Mountain Architecture: An Alternative Design Proposal
Mount Hood, sitting resolutely high above the foothills of the northern Oregon Cascades, is but one of the many snowcapped peaks of the Pacific Northwest. Although it is not the tallest mountain in the Cascade range, it rises well above the surrounding countryside in a way which has attracted and inspired the white man ever since Lt. Broughton first saw it on October 30, 1792.(2) Its presence dominates the northern Willamette valley and the city of Portland, only fifty miles to the west.
To the Indians of the region, Mount Hood was known as Wy'East, one of the sons of the Great Spirit. Various legends have been told about the origin of Mount Hood, most describing quarrels with his brother, Pahto (Mount Adams), and their subsequent transformation into mountains.(3)
The higher elevations of the glaciated Cascade mountains were regarded by the Indians as the dwelling place of the mountain spirit, and never ventured upon so as not to anger him. The white man, however, did not share those superstitions and was eager to conquer the peaks. The first documented climb of Mount Hood was in 1857, and since then the mountain has been climbed by many thousands of people to become one of the most often climbed glaciated mountains in the world.(4) Climbing is not the mountain's only attraction. It has become an important destination for all types of outdoor recreation enthusiasts. Visitors have been traveling to the mountain in ever increasing numbers since the first inn was built on the north side of the peak in 1889.(5)
Whenever man ventures into an uninhabited part of the world his buildings are not long to follow. And so they came to the slopes of Mount Hood. By the late 1920s, tourism had become such a thriving business in Oregon that several different schemes to put a hotel on the mountain had been proposed.(6) All of this interest and activity effectively led to the submission of a proposal in 1935 to the Works Progress Administration (WPA) for construction of a large hotel and recreation area on Mount Hood's south slope. The hotel would be, in the words of Emerson J. Griffith, regional administrator of the WPA, "a year around recreation center located at a spot commanding one of the most magnificent views in America."(7) And that it was.
The hotel, Timberline Lodge, designed and built in two short years at the 5,900 foot level, sits proudly above the forest, just at the point where the trees end and Mount Hood's dramatic snowfields begin (Figure .2). The Lodge became one of the gems of the WPA and made the upper reaches of Mount Hood accessible to practically anyone who had a desire to experience the wilderness. The Lodge originally served, in fairly equal numbers, climbers, skiers, and other recreationalists, but over the years, downhill skiing has drawn more and more enthusiasts. With this shift of emphasis in the lodge's wintertime usage, and the dramatic increase of recreational skiing in the 1960s, the wear and tear of this highly abusive foot traffic on Timberline Lodge began to significantly deteriorate the historic structure. It became evident that a new building should be built to handle the skiers and enable the Lodge to return to its original function as a hotel.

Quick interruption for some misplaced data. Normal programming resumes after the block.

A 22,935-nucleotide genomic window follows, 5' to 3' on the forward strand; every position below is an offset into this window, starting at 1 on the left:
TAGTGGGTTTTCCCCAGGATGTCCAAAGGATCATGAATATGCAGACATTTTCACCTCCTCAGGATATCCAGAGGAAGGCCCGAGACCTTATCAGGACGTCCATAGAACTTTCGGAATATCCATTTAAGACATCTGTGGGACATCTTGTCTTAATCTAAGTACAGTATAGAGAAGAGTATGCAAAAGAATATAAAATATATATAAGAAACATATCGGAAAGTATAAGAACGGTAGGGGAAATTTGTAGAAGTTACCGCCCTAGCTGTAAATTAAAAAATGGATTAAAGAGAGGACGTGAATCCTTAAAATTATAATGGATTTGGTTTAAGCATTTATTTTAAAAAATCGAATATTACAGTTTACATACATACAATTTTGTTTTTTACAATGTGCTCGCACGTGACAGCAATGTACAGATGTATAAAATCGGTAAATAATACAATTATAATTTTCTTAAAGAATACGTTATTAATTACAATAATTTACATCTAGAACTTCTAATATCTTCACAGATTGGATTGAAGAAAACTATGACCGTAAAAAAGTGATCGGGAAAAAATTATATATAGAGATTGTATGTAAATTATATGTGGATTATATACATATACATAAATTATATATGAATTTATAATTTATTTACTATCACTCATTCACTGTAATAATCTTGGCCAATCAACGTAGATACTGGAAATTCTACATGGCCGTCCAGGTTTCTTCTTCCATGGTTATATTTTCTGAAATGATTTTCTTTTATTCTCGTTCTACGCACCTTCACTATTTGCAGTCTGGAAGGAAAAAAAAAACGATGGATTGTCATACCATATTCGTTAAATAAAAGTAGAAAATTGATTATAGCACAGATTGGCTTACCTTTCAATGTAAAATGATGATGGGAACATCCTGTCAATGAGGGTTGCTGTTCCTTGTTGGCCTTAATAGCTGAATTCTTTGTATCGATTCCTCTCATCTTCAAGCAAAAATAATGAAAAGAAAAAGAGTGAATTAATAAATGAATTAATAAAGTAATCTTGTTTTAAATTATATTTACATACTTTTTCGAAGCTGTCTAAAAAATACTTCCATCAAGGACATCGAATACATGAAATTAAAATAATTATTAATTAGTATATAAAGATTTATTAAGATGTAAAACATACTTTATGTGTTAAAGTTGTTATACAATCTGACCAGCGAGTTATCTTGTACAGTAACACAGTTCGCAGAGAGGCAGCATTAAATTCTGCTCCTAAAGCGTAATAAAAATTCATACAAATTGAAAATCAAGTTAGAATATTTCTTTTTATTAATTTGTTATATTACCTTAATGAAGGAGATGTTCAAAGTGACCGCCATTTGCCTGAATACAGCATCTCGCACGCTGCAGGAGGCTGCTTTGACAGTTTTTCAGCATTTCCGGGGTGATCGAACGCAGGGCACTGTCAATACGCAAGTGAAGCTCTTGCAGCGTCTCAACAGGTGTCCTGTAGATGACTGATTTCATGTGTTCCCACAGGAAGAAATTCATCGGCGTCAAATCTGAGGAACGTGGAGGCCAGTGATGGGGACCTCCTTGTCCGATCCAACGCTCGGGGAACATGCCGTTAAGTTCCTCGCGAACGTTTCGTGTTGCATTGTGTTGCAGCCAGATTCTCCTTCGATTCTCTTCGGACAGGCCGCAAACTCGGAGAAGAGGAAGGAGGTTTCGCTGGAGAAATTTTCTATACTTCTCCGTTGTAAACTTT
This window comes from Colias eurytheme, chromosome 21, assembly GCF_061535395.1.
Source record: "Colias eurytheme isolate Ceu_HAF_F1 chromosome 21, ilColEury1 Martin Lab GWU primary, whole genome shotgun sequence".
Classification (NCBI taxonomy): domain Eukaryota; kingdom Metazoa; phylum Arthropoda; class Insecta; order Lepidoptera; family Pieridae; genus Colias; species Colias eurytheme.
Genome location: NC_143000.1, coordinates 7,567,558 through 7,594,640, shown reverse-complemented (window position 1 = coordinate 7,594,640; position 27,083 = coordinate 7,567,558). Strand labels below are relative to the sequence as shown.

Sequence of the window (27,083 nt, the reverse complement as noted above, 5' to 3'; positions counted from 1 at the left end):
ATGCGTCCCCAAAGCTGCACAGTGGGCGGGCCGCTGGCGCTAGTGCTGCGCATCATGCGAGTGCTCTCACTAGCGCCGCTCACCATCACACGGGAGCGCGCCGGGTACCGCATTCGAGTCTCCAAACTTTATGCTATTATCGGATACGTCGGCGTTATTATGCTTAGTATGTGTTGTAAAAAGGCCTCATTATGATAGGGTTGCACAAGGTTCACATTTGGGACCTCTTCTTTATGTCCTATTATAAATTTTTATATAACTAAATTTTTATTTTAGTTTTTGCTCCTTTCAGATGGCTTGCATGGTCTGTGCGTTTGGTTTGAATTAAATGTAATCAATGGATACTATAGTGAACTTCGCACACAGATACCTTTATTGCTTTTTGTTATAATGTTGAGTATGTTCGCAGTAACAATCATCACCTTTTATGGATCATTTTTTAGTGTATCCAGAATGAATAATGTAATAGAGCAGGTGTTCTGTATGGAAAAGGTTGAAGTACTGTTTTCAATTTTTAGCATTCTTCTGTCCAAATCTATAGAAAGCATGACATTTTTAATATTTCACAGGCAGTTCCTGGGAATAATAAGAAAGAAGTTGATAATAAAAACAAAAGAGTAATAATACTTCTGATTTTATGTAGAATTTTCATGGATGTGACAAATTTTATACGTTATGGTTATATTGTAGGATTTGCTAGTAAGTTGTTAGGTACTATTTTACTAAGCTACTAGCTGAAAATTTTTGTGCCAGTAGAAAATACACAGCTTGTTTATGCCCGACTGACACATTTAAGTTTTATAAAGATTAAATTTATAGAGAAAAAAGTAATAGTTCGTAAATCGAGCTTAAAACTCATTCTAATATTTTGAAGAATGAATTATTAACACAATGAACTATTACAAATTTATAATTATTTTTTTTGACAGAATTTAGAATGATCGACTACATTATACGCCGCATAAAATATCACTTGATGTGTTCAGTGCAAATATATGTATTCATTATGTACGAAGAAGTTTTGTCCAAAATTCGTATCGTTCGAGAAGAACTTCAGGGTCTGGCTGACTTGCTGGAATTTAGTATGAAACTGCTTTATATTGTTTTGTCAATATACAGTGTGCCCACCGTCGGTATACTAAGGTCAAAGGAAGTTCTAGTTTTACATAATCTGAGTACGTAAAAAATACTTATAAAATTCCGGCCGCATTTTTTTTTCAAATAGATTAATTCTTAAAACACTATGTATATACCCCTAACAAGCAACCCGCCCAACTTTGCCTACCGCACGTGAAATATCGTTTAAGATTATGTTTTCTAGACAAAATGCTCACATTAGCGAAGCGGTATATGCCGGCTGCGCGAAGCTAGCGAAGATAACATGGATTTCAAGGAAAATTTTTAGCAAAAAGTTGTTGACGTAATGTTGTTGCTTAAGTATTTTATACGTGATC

In 1979, ground was broken for just such a structure; the new Wy'East Day Lodge, and within two seasons it was ready for use.
Until this time Timberline Lodge had stood virtually alone on the southern flanks of Mount Hood. Before the Wy'East Day Lodge was built, there was clearly a need for a new building, but what form should this new building take? How should it relate to Timberline Lodge? What should its relationship with the wilderness setting be? There is, of course, no one complete answer to any of these questions, yet any person charged with the responsibility of designing a building in such a situation is faced with having to answer them to some degree.
It is the purpose of this thesis to try and answer these questions in the form of an alternative design proposal for the Wy'East Day Lodge. To serve as background for the design proposal, and form the foundation for the tenets by which the design proposal is produced, Part I of the thesis investigates the environmental and sociological factors which make mountain or alpine buildings different from those in the flatlands. This involves looking at the qualities of the environment in which these buildings are built; the essential value of the wilderness to mankind; the effect of the mountain environment on buildings; and at examples of other mountain buildings found in Europe and North America.
Part II is the design proposal. As a preface to the design, a chapter entitled "Appropriate Mountain Architecture" outlines a series of subjective criteria, based on certain values of the wilderness by which the design is later evaluated. It should be stressed that the criteria are subjective and as such are a part of the design proposal, not necessarily universally accepted tenets of mountain architecture. It is therefore up to the reader to judge the relevance of each point and apply them as he or she sees fit.
In light of the subjectivity of these tenets, the choice was made not to critically evaluate the actual Wy'East Day Lodge. The Wy'East Day Lodge as built is presented briefly in the epilogue only as an elaboration of another solution to the problem. To facilitate any future comparison, however, the basis of the design proposal and the constructed day lodge are the same--the facilities program and site selection criteria which generated the built solution and also, for the most part, generated the design proposal (see Chapters III and VI). Any criticism of the Wy'East Day Lodge, as built, is thereby leveled by simply presenting the alternative solution.
Master of Architecture Thesis